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10/30/2020 | News release | Distributed by Public on 10/29/2020 18:05

How to Reduce Anxiety Through Your Diet

How to Reduce Anxiety Through Your Diet

By Sara Butler

There's a lot to be concerned about in the world. The elections in the United States, the pandemic, the economy -- it's enough sometimes to make you just want to bury yourself in a bowl of macaroni and cheese and eat all your comfort food feelings.

You probably know that stress eating isn't exactly the healthiest thing you can do, but did you know that some of the foods you may be eating are making your anxiety worse? It's true!

If you're one of the 40 million Americans who struggle with an anxiety disorder, then here are a few foods that can trigger anxiety and what the chiropractors at The Joint Chiropractic think you should be munching down on instead.

Caffeine

Many people need a little caffeine to get their day going. Actually, the National Coffee Association says that more than 60 percent of Americans start their day off this way by consuming an average of three cups of coffee daily.

While a little caffeine may not be a big deal, there's a fine line between a little caffeine and an amount of caffeine that can make you feel nervous and anxious. Too much caffeine also has the undesirable side effect of reducing the amount of serotonin in your body. Lack of this feel-good chemical can make your mood depressed.

To put it into perspective, studies have found that people who consume 300 milligrams of caffeine per day have twice as much stress as those who don't have as much caffeine. Considering a grande coffee from your favorite coffee chain can pack more than 300 milligrams of caffeine into a cup, you can see how easy it is to get too much.

Instead of coffee, reach for tea. There are herbal teas, with no caffeine, or tea varieties that help to give you a pick-me-up without the jitters, such as matcha.

Non-Dairy Creamer

Speaking of coffee, how many people like to add a little cream to their morning cup of joe? If you're one of them, then beware of non-dairy creamers. These products are full of trans fats, which are terrible for your health and not recommended in any amount. Trans fats have also been linked to anxiety and depression.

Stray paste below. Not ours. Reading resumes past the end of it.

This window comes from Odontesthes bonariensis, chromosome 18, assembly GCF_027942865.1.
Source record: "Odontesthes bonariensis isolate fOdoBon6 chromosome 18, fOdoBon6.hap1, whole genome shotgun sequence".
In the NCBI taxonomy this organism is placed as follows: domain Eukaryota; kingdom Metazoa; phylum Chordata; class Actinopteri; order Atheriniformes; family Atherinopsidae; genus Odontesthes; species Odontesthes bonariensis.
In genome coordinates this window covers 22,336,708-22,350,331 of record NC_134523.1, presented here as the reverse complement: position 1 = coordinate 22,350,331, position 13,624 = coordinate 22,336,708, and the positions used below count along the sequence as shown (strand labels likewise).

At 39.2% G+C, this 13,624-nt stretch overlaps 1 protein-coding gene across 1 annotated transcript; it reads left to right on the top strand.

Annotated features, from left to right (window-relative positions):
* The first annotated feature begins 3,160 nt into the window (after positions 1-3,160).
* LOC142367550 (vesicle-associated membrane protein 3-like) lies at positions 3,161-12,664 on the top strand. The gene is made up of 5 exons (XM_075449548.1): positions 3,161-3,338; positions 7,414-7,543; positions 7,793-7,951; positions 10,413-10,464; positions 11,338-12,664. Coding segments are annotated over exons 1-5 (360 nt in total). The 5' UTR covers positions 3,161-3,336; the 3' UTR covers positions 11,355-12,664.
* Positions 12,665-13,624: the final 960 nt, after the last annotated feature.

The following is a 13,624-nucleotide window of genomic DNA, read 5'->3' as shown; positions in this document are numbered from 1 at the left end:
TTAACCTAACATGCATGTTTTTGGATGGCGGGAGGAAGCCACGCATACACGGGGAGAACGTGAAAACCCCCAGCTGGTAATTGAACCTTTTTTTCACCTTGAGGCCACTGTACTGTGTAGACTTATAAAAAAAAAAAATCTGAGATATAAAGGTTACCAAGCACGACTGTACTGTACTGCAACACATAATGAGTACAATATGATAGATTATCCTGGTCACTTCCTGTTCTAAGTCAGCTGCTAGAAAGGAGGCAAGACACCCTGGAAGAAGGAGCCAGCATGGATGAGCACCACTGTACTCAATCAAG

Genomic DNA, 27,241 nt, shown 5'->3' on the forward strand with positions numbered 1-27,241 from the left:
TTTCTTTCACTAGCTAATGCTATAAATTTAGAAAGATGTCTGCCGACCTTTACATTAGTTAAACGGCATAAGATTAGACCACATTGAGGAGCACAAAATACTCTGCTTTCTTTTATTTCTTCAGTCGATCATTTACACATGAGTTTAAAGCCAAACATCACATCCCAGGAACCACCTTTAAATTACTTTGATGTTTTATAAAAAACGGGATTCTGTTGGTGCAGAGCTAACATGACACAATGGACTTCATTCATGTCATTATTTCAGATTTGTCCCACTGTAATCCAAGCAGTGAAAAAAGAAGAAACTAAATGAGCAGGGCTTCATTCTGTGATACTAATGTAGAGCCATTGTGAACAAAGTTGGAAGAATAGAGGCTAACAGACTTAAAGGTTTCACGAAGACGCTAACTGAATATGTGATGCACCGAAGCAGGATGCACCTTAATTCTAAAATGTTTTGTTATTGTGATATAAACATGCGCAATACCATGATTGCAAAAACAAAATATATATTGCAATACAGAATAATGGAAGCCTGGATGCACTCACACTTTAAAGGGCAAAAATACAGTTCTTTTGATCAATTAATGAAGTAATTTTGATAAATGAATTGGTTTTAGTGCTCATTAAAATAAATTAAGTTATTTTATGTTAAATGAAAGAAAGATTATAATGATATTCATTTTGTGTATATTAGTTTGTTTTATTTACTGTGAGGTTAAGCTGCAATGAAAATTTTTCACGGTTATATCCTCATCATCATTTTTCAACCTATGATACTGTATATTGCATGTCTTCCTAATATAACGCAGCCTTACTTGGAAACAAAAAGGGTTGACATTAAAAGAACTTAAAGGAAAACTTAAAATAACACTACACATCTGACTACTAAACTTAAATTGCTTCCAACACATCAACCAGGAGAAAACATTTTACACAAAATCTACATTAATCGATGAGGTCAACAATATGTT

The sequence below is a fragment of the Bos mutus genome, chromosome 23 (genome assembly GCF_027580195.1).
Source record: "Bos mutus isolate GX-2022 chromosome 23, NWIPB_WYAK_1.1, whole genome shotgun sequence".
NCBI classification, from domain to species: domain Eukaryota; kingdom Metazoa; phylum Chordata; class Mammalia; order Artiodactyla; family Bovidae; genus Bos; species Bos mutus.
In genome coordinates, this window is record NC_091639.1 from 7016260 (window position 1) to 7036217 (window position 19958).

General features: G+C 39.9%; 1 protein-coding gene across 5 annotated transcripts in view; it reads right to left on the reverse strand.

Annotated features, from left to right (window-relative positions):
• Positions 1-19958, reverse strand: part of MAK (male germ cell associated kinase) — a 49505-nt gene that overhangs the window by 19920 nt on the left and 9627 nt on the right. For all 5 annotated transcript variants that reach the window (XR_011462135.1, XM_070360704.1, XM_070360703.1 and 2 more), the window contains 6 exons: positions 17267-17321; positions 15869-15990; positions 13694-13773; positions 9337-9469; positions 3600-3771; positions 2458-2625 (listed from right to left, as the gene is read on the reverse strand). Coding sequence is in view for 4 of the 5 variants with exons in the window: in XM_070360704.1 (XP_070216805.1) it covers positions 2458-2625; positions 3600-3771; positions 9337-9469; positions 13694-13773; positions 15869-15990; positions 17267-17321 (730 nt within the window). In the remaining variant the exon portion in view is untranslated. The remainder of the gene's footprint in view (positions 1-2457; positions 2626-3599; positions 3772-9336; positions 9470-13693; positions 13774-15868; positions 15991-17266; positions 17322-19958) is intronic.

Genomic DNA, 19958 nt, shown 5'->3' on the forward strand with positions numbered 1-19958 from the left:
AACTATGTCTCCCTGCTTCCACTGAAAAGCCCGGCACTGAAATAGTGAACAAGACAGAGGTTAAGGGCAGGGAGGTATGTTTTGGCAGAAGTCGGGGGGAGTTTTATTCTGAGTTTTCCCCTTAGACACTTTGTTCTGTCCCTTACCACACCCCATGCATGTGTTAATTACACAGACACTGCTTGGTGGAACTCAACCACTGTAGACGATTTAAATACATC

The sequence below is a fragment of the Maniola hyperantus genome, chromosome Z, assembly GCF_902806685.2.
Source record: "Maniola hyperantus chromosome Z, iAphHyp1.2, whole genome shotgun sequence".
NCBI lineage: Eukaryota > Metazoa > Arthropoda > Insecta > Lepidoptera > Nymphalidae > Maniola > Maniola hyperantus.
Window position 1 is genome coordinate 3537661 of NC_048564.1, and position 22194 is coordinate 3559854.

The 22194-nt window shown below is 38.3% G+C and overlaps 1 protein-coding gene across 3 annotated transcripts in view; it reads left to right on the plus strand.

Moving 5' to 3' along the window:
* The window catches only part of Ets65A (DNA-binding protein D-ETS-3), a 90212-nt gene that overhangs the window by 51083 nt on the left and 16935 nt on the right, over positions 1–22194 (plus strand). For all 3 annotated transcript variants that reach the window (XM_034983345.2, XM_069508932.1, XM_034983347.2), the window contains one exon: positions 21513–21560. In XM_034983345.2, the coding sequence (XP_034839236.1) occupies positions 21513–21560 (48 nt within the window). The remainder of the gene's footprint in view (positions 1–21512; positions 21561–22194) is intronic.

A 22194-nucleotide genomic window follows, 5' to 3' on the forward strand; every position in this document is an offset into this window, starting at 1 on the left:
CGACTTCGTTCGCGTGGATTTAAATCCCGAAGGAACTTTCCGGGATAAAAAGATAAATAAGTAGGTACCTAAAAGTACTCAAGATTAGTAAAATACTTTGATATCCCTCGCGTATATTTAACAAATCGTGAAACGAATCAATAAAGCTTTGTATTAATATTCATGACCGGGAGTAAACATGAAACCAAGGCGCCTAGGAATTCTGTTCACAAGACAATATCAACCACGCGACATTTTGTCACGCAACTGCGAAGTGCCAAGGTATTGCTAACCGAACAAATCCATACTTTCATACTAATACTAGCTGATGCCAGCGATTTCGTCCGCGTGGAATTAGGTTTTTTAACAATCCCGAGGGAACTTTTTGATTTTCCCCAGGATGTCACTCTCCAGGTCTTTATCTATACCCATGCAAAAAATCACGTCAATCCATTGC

If you like a little cream in your cup of decaf, then choosing whole milk or real cream is a much better option. You can also use soy milk or almond milk if you're trying to stay away from dairy.

Added Sugars

You simply cannot avoid sugar all of the time since it's naturally in many foods that are great for your mental and physical health. But added sugar is what you need to be on the lookout for since it can help drive up anxiety.

Added sugars will cause your blood sugar to spike and dip throughout the day, leaving you feeling worn out and moody. When your blood sugar tanks, your feelings of anxiety, stress, and depression can go up too.

If you consume too many added sugars, then you can find yourself feeling more irritable, sad, and worried than normal. So, consider avoiding foods with a lot of added sugars by checking the nutritional label. You may be surprised to find that foods such as condiments, white bread, and salad dressing can have high levels of added sugars.

If you have a sweet tooth you can't deny, then try natural sugars in your diet such as those in fruit and naturally sweet vegetables, such as sweet potatoes.

You cannot control everything around you, but there are things that you can exercise complete control over that can have an impact on your stress and anxiety -- like what you eat. Be mindful that what you put into your body does have an impact on your overall health, and strive to make better choices among the chaos in the world.

The information, including but not limited to, text, graphics, images and other material contained on this page are for informational purposes only. The purpose of this post is to promote broad consumer understanding and knowledge of various health topics, including but not limited to the benefits of chiropractic care, exercise and nutrition. It is not intended to provide or be a substitute for professional medical advice, diagnosis or treatment. Always seek the advice of your chiropractor, physician or other qualified health care provider with any questions you may have regarding a medical condition or treatment and before undertaking a new health care regimen, and never disregard professional medical advice or delay in seeking it because of something you have read on this page.